It smells like a cafe ought to. The rows of eclairs and tarts and cupcakes line the glass counter in perfect, high-caloric formation. Light streams in through large windows, dimpling the whipped cream on the flawlessly frothed drinks.
And then the barista asks for your order. And you know that there is something special about this place.
The Friendship Bakery served its first cappuccinos and espressos on Sunday in suburban Milwaukee. The cafe which gives a home, and a public face, to the organization’s already popular bakery will employ 35 workers with special needs and a cadre of support staff. Until now, the bakery operated out of a shared kitchen at Lubavitch House on Milwaukee’s East Side. Bakers and staff produced magnificent challah and desserts that were sold weekly via pre-order and at local specialty groceries.
“We were very limited in the work we could do, in the hours that we could be there,” explains Friendship Circle co-director Rabbi Levi Stein. “Plus, our workers were not interacting with the community.”
All that changes with the opening of this gleaming 8,500 square foot space on the corner of Port Washington and Brown Deer Roads. “We expanded into a full cafe because learning how to make and serve coffee products is a very consistent process for our employees. And we wanted a place where everyone can gather.” The Bakery also houses an art studio and event space and will ultimately host the majority of the Circle’s programming.
The unemployment rate for people with disabilities is at a staggering 80 percent nationwide. Once individuals with special needs hit 21, they age out of all educational offerings and many are left aimless at home or in group homes. Isolation can easily lead to depression or disorderly conduct. Stein, who directs the Friendship Circle’s booming children and young adult programming, wanted to assist the older set as well.
Aside from teaching basic food prep and serving, the Bakery offers each employee a personalized curriculum covering all manner of employment know-how. A special educator designs a unique course including 50 different areas such as appropriate dress and hygiene, fine motor skills, relationship coaching, stress management, adaptability, and customer service. Each month, progress is evaluated and goals are tweaked. Ultimately, says Stein, the Bakery hopes to prepare individuals for work elsewhere and assists them with job placement.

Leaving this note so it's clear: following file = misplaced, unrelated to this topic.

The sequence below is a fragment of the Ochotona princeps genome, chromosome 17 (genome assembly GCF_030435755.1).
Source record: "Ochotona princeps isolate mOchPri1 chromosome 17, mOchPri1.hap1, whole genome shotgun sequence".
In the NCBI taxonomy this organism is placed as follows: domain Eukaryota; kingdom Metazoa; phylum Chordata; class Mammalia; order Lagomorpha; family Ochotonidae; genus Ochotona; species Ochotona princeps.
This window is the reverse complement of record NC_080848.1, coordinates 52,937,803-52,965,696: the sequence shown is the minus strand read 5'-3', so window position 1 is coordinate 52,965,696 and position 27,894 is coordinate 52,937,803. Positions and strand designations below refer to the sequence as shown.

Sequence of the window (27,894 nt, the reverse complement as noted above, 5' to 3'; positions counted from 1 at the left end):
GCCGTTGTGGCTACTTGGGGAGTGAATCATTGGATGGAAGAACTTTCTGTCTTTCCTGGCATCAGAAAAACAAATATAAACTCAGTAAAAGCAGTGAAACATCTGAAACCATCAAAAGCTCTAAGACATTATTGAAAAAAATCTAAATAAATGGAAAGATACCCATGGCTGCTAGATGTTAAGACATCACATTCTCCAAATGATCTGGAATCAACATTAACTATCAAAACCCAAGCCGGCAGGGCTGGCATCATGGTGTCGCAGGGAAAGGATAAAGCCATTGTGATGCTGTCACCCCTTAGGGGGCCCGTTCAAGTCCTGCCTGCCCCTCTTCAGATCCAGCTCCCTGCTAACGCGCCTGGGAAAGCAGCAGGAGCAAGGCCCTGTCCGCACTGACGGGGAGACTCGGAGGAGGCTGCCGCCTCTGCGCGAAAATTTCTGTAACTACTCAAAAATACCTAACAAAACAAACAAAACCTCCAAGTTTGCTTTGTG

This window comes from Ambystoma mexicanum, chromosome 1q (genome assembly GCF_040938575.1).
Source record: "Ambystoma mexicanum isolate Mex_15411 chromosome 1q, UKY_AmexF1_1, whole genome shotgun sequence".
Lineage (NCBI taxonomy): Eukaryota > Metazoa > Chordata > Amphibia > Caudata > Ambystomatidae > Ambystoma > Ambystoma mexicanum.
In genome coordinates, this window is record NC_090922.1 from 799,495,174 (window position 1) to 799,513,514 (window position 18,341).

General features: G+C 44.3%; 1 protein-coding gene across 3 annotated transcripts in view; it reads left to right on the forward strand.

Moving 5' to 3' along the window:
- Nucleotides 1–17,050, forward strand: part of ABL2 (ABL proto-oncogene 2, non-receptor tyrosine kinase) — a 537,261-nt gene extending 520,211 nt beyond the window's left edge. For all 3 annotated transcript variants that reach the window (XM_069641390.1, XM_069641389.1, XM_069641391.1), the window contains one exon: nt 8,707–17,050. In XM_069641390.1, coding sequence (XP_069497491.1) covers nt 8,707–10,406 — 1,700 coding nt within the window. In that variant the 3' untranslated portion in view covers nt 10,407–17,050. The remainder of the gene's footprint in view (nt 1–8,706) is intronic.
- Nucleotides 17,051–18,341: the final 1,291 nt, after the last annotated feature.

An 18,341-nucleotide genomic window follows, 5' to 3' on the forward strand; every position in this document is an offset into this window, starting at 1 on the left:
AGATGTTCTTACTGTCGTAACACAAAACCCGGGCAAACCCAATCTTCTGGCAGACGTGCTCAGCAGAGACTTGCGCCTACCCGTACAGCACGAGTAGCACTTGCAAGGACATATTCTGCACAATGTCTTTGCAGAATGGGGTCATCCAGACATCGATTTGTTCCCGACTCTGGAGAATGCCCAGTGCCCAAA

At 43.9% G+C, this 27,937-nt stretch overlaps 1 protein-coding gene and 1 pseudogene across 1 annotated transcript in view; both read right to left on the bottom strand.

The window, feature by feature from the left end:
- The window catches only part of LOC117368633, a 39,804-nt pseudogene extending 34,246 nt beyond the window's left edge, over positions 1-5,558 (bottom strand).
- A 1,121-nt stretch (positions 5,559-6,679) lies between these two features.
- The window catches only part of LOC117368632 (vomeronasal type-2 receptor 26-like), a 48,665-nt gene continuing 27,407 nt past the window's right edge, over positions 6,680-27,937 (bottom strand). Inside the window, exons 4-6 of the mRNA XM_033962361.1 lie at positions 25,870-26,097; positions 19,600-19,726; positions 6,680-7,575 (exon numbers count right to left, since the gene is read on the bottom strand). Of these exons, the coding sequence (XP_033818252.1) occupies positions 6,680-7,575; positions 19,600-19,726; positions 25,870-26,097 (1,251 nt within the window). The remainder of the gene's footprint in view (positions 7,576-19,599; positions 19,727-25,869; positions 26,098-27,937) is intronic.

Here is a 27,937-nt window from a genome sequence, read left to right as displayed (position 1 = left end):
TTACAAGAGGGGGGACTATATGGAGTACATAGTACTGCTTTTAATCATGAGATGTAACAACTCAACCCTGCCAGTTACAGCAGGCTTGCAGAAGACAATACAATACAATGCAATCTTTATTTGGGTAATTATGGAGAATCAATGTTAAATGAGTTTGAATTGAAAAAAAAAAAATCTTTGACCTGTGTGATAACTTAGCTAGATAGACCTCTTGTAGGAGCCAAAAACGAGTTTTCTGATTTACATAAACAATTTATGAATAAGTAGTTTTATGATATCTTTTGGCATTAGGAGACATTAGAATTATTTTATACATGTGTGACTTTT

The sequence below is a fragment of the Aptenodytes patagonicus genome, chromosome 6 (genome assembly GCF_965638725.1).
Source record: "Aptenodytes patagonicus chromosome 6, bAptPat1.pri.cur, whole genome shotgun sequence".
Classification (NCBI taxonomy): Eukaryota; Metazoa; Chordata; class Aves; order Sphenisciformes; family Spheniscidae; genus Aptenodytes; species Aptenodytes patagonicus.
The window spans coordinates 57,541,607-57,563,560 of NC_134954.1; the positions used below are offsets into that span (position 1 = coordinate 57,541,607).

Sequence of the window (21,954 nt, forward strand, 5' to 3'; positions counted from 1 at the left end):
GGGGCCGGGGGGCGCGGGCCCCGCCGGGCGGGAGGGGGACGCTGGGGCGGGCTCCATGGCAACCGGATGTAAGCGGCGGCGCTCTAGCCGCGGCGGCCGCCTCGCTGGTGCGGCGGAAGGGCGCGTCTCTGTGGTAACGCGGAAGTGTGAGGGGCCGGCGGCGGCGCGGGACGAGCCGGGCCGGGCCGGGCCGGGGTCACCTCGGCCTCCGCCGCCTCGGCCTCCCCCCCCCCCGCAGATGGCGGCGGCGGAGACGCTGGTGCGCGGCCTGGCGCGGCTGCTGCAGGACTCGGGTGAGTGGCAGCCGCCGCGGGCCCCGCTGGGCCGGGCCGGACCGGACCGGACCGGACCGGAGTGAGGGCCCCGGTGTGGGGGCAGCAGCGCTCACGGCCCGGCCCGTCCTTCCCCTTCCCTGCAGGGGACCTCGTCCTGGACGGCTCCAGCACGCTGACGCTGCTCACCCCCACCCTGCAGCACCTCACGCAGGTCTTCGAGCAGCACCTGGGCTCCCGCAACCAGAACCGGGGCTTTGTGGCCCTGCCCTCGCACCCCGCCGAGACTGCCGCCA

Jonathan Frank worked as a baker in Friendship Circle’s provisional kitchen for a year and a half. “I really enjoyed it,” he says. “When Levi [Stein] saw I was getting all the skills, he made me a graduation with my supervisor and co-workers.” Frank transitioned into a delivery position and is starting training as an assistant barista this week. “It is a good experience for me and a good opportunity to be around other people,” Frank says between shifts. “Levi is a dynamite person. He knows his stuff and he knows he has a good person working for him.”
“When you spend two hours rolling out challah dough with someone, you really get to know them,” explains Betsy Kimmel, the Bakery’s Manager. “One of our bakers has a hard time communicating, so as we knead, I ask questions and we have discussions.”
The Bakery employs a professional pastry chef who leads baking sessions and does fine decorating. “Our workplace is inclusive, not everyone here has special needs,” explains Kimmel. “Our participants are going to move to places of employment with a variety of people, and we help them adjust to that now.” Employees, who are paid competitively, bake, prepare drinks, run deliveries, wash dishes, maintain inventory, and take orders. One prospective employee is an expert at mulching so Kimmel plans to hire him to keep the outside manicured. She hopes to impart the skills necessary for his future employment with a landscaper.
“Everyone is so different. We seek to find their skills and create jobs around them.” The bakery is already gaining attention. Other organizations and local school districts are hoping to make this a common center for people with special needs.
Thousands of stunning desserts and hundreds of challahs are prepared weekly. According to Stein, every local Jewish organization has ordered the bakery’s products for their events. “A lot of people feel that this is their bakery,” says Kimmel. “They’re invested in its success, they come to the back to watch us bake and to ask us where their favorite product is. It’s a really warm environment and we all want to come to work. We eat, we laugh, we smell good things. It’s just a really happy place for all of us.”